• KC60 metallic fullerene crystalline polymer has the advantage of a temperature independent intensity, linewidth near 2 G and resonance position within wide temperature region [6]. It was stated that this material is a suitable standard in a large temperature range (from 3 to 300 K) and frequency (tested up to 225 GHz) ranges. It has temperature independent magnetic spin susceptibility and only small variations in the linewidth with temperature and frequency. The material is inert; it does not degrade under atmospheric conditions. It has a large magnetic susceptibility and can thus be used in low sensitivity apparatus. The spin-lattice relaxation rate is fast at low temperatures thus saturation problems are not important in continuous wave (CW) study of solid-state samples, especially organic and classic metals. Its usefulness by measuring the susceptibility of a newly synthesized two dimensional fulleride polymer, Mg4+xC60 was demonstrated.

  • P@C60 or N@C60 (C60 fullerene molecule with encapsulated 31P or 14N atom) embedded in C60 crystalline matrix is characterized by extremely narrow (less than 0.1 G) linewidth [7]. It demonstrates a characteristic P dublet (aiso = 49.4 G) or N triplet (aiso = 5.665 G) spectrum with no additional fine structure splitting at ambient temperatures due to fast rotation of the molecule. At lower temperatures a rotation is freezed and a spin-lattice relaxation becomes longer but fine structure splitting remains small. It is not sensitive to exposure in air. It may be used as a g-factor standard as well. It was announced that at the request of the Ecole Pollytechnique Federale de Lausanne (Switzerland) a high precision g-factor standard, endohedral fullerene, N@C60 can be synthesized and delivered.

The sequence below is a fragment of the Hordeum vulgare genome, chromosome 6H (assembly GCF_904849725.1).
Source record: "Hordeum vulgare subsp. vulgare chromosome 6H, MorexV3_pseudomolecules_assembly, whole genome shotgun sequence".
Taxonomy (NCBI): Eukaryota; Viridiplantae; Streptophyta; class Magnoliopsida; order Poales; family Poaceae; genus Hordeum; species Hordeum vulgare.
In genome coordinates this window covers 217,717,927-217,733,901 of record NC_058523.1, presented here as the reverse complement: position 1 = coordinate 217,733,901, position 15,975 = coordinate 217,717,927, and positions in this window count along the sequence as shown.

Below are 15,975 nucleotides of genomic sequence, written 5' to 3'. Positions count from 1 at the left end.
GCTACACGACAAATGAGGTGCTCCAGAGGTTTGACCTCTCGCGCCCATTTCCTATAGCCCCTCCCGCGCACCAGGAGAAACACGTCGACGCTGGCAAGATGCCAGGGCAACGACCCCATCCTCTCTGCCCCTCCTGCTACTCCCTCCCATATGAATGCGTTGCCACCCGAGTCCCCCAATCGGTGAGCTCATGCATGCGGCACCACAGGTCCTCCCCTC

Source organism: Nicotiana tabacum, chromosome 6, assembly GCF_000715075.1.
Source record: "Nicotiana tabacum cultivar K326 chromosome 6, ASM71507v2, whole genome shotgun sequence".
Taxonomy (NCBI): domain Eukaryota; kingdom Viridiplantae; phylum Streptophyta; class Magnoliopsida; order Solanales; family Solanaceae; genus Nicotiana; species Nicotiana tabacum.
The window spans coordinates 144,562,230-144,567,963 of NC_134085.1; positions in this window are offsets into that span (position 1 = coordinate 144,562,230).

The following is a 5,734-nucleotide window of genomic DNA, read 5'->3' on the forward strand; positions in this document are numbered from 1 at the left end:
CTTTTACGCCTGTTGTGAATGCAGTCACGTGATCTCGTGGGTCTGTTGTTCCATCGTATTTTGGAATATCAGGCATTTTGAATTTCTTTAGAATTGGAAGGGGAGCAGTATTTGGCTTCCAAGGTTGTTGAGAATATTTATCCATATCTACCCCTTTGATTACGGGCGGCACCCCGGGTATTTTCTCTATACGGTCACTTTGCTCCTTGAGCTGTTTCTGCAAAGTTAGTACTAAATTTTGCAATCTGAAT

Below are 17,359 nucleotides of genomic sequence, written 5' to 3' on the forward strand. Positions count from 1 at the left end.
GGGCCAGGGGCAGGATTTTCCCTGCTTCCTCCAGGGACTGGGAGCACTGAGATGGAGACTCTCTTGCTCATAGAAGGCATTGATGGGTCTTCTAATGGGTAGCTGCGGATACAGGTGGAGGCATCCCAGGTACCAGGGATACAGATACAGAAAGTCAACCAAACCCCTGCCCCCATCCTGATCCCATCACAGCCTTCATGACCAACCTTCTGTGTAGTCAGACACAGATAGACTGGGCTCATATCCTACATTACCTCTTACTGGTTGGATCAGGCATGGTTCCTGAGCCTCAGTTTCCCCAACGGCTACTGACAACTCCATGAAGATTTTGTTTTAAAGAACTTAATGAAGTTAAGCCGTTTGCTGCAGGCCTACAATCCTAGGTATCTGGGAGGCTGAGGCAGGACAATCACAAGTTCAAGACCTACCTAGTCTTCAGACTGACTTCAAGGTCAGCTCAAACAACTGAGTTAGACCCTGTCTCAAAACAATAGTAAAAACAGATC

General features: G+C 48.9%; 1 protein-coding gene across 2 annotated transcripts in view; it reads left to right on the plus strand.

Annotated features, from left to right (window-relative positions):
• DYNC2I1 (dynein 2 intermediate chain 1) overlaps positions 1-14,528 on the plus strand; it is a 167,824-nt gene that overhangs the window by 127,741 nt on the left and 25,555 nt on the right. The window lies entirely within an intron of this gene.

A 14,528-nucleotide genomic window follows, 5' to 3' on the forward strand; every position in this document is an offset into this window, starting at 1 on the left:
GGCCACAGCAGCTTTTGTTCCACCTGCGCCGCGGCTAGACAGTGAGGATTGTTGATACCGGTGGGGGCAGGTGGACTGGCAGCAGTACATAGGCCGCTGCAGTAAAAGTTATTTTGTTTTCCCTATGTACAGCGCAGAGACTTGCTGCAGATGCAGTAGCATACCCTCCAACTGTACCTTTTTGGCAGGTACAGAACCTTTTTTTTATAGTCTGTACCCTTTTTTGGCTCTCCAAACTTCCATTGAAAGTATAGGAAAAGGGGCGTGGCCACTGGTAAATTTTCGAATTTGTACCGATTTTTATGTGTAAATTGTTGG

• Polyaniline (PANI), polypirrole (PP), and some other organic conducting polymers with lowed dimensionality [8]. Some samples are not sensitive air and also may be used as a g-factor standard at millimeter waveband EPR.

  • Li:LiF characterized by narrow (less than 1 G) solitary EPR spectrum with g = 2.002293 [9] may also be used as high-field EPR standard. Major disadvantage is line shape distortions dependent on sample quality. In case of a tunable source and resonator calibration of the interesting field range is often possible, e.g. with the tuning range of about 800 MHz of the BRUKER E680 94 GHz spectrometer a field range of about 280 G can be covered which is well sufficient for typical organic radicals. There is a very good reproducibility of the field measurements on repetitive removal of the Li:LiF sample and reinsertion into the probe head with a typical deviation of the line position in the range of 0.1 G. This allows the use of this standard for calibration before and/or after the measurement of interest as long as the reproducibility of the field sweep is sufficient. So, Li:LiF may also be used for g-calibrations at millimeter waveband EPR.

[1]  V.I. Krinichnyi, J. Biochem. Biophys. Meths., 23 (1991) 1 Abstract [  Full text 520 kb].

[2]  S.V. Kolaczkowski, J.T. Cardin, and D.E. Budil, Appl. Magn. Reson., 16 (1999) 293.

[3]  V.I. Krinichnyi, Ya.S. Lebedev, and O.Y. Grinberg, Appl. Magn. Reson., 13 (1997) 259 Abstract [  Full text 125 kb].

[4]  S.B. Orlinski, J. Schmidt, E.N. Mokhov, and P. G. Baranov, Phys. Rev. B, 67 (2003) 125207.

[5]  R.A. Wind, et al., J. Magn. Reson., 143 (2000) 233.

[6]  P.R. Surjan, Int. J. Quantum Chem., 63 (1997) 425.

[7]  W. Harneit, Phys. Rev. A, 65 (2002) 032322.

[8]  V.I. Krinichnyi, Synth. Met., 108 (2000) 173 Abstract  [  Full text 1060 kB].

[9]  A. Stesmans and G. van Gorp, Rev. Sci. Instr., 60 (1989) 2949.